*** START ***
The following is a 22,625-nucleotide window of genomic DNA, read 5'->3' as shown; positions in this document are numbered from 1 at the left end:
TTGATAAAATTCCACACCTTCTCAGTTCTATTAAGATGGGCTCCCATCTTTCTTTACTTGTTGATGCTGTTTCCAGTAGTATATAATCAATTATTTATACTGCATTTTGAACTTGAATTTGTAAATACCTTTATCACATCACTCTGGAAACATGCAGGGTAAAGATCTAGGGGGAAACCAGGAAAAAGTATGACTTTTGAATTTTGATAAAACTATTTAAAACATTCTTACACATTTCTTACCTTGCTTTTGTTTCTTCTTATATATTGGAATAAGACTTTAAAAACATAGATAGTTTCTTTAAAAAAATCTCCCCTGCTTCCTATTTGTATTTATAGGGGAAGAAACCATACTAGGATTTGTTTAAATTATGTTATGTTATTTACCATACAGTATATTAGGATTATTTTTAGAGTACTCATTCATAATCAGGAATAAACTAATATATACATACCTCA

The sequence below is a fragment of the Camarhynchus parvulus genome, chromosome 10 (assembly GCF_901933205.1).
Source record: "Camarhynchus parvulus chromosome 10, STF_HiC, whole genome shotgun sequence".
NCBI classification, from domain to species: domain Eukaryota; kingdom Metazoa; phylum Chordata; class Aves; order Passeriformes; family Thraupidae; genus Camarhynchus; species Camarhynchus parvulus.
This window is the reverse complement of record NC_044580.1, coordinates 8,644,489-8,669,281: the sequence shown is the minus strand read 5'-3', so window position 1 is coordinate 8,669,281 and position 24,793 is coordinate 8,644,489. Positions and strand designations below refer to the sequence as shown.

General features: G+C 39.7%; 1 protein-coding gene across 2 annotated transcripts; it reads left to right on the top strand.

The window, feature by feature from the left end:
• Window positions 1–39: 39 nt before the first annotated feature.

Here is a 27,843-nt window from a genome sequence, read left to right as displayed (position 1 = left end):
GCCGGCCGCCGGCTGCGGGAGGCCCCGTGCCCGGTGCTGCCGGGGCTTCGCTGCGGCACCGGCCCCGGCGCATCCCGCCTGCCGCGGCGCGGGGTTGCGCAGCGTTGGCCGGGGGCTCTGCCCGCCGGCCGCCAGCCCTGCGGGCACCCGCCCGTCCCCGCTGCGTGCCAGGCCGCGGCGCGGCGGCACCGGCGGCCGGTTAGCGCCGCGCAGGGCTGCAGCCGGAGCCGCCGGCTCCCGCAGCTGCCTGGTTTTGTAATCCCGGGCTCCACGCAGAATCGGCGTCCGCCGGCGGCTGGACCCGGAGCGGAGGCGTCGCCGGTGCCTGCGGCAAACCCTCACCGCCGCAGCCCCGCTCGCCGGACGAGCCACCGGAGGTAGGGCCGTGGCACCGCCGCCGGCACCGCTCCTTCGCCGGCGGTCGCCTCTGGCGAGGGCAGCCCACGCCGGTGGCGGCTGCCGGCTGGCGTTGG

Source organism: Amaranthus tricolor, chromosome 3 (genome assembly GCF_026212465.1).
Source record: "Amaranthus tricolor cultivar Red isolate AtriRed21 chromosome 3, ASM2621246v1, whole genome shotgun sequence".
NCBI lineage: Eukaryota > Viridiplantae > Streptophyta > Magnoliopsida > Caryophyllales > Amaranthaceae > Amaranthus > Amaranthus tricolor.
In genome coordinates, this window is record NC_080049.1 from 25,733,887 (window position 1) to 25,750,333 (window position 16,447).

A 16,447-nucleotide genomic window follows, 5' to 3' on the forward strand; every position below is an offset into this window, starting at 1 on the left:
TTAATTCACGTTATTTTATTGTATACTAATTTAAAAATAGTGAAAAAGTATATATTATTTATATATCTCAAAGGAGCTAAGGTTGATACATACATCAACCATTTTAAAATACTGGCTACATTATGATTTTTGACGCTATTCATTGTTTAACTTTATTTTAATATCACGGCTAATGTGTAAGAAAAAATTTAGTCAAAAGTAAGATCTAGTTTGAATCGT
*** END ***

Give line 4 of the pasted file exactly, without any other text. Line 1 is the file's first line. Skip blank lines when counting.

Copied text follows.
Source record: "Camarhynchus parvulus chromosome 10, STF_HiC, whole genome shotgun sequence".